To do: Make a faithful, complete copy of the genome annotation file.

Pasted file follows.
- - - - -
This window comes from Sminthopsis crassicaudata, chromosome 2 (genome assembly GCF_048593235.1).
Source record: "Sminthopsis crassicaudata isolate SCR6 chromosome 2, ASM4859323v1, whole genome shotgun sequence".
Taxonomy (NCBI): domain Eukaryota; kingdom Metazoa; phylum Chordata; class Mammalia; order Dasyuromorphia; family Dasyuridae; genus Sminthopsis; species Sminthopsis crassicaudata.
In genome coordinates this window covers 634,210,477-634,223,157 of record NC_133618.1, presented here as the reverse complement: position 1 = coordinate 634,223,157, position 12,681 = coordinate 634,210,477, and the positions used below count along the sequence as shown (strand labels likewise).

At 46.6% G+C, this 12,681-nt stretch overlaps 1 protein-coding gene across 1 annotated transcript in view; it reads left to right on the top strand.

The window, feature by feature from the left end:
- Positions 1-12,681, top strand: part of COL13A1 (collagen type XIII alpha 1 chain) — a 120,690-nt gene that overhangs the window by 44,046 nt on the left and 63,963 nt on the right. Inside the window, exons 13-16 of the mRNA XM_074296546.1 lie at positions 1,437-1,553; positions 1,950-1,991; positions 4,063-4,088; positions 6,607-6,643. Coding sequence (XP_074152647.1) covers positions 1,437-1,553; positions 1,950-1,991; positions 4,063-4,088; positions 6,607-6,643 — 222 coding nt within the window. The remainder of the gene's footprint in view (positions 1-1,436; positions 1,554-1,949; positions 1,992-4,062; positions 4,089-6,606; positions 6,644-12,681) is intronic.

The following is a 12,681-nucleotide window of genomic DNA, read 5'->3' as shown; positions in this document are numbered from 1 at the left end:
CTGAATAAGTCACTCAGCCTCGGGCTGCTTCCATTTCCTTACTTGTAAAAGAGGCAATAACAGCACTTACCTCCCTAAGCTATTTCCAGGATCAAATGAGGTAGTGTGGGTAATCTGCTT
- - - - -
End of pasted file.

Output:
This window comes from Sminthopsis crassicaudata, chromosome 2 (genome assembly GCF_048593235.1).
Source record: "Sminthopsis crassicaudata isolate SCR6 chromosome 2, ASM4859323v1, whole genome shotgun sequence".
Taxonomy (NCBI): domain Eukaryota; kingdom Metazoa; phylum Chordata; class Mammalia; order Dasyuromorphia; family Dasyuridae; genus Sminthopsis; species Sminthopsis crassicaudata.
In genome coordinates this window covers 634,210,477-634,223,157 of record NC_133618.1, presented here as the reverse complement: position 1 = coordinate 634,223,157, position 12,681 = coordinate 634,210,477, and the positions used below count along the sequence as shown (strand labels likewise).

At 46.6% G+C, this 12,681-nt stretch overlaps 1 protein-coding gene across 1 annotated transcript in view; it reads left to right on the top strand.

The window, feature by feature from the left end:
- Positions 1-12,681, top strand: part of COL13A1 (collagen type XIII alpha 1 chain) — a 120,690-nt gene that overhangs the window by 44,046 nt on the left and 63,963 nt on the right. Inside the window, exons 13-16 of the mRNA XM_074296546.1 lie at positions 1,437-1,553; positions 1,950-1,991; positions 4,063-4,088; positions 6,607-6,643. Coding sequence (XP_074152647.1) covers positions 1,437-1,553; positions 1,950-1,991; positions 4,063-4,088; positions 6,607-6,643 — 222 coding nt within the window. The remainder of the gene's footprint in view (positions 1-1,436; positions 1,554-1,949; positions 1,992-4,062; positions 4,089-6,606; positions 6,644-12,681) is intronic.

The following is a 12,681-nucleotide window of genomic DNA, read 5'->3' as shown; positions in this document are numbered from 1 at the left end:
CTGAATAAGTCACTCAGCCTCGGGCTGCTTCCATTTCCTTACTTGTAAAAGAGGCAATAACAGCACTTACCTCCCTAAGCTATTTCCAGGATCAAATGAGGTAGTGTGGGTAATCTGCTT